Rip-cuts are often used to make thin boards even thinner, which is a challenge with your bare hands. Instead, opt for a long push stick to help feed your boards through. Never feed your boards by pulling on the cut end, because that will quickly cause kickback and possibly bind up your saw.

3. Bevel Cut

pinewood with bevel cut
Image Credit: Nkt.Nipharat, Shutterstock

Finally, a cut that isn’t long, straight, and boring. Beveled or angled cuts are used to add angled dimension rather than just 90-degree angles. Commonly a 45-degree angled cut is considered a bevel cut, but any angle that’s not 90-degrees can be considered beveled or angled.

This cut is sometimes called a miter cut because it’s best done on a miter saw. Because miter saws are supremely adjustable, just adjust the saw to whatever angle you need to cut into your wood. Then, carefully hold your piece of wood to the saw to make a bevel cut.

Bevel cuts are possible with table saws, too, especially if you set up a sled to help you accurately cut. Jigsaws and circular saws can make quick and dirty bevel cuts, too, with the help of a speed square. Don’t count on the cuts being perfectly accurate, though!

4. Resawing

Resawing is a type of cut used to thin boards to your desired thickness. With home improvement wood, virtually all boards are ¾” thick. That can make small crafts and other delicate jobs awkward, so you’ll need to resaw the wood to get thinner pieces.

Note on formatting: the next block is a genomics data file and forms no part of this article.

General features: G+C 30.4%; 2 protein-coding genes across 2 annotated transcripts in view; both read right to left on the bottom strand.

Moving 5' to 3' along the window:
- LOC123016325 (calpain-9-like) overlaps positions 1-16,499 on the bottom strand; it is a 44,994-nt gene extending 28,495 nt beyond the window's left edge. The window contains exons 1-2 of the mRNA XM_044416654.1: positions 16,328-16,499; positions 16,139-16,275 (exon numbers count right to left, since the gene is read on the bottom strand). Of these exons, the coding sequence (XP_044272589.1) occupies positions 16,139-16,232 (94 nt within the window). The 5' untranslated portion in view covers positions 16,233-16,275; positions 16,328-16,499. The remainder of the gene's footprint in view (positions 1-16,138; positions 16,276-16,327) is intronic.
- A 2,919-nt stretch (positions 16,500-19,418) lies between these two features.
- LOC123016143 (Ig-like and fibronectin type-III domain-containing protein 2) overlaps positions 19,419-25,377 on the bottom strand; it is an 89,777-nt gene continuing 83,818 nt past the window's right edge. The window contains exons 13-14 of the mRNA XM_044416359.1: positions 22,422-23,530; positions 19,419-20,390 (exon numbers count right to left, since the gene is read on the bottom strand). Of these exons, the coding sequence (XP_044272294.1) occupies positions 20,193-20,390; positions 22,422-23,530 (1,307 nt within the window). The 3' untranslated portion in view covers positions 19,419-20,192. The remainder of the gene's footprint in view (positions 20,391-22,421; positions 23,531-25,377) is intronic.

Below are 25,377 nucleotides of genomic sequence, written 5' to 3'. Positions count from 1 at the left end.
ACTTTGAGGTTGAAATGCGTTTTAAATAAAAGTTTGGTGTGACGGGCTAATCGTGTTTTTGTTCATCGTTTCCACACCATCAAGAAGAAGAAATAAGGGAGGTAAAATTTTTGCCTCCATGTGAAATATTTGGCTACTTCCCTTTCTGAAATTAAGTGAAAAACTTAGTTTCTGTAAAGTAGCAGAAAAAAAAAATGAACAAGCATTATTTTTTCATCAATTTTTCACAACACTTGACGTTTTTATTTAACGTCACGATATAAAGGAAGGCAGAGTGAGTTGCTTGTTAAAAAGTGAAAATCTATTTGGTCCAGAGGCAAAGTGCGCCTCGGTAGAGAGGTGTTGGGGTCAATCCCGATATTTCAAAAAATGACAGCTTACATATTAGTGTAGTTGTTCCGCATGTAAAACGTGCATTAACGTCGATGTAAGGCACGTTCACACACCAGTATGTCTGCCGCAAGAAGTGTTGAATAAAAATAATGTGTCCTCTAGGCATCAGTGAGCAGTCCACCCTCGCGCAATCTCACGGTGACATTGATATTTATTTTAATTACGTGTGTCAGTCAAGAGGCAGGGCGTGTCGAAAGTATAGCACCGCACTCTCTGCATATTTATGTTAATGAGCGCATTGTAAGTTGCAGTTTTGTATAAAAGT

Resawing is best done with a band saw, which can handle narrow strips of veneer as well as wide panels. Resawing can be done freehand if you have a steady hand, but it helps to experiment with your fence first. Testing a scrap board or two and tweaking with the fence can quickly give you the perfect angle you’re looking for.

It’s technically possible to resaw on a table saw, but it takes so much alteration and prep work that it’s much, much easier and recommended to do so with a band saw.

5. Rabbet Cut

Last but not least, we have the unassuming rabbet cut, which is vital for shelving, cabinetry, and some types of furniture. Rabbet cuts are 90-degree notches or grooves cut through a piece of wood, which allows them to be used for any number of specific jobs.

Rabbeting can be done with either a table saw or a wood router with a rabbeting bit; the latter is much easier to use. To make a rabbet cut with the router, make several light passes across the wood. If you try to make one singular cut, you’re likely to gouge out chunks of the wood and scar it in the process.

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Final Thoughts

Woodworking is one of the most versatile skills out there and can be used to make functional cabinetry all the way to cozy easy chairs. The foundation of woodworking is making good and accurate cuts, which range from easy, like the crosscut, to tricky, like resawing and rabbeting.

Featured Image Credit: PICADORPICTURES, Shutterstock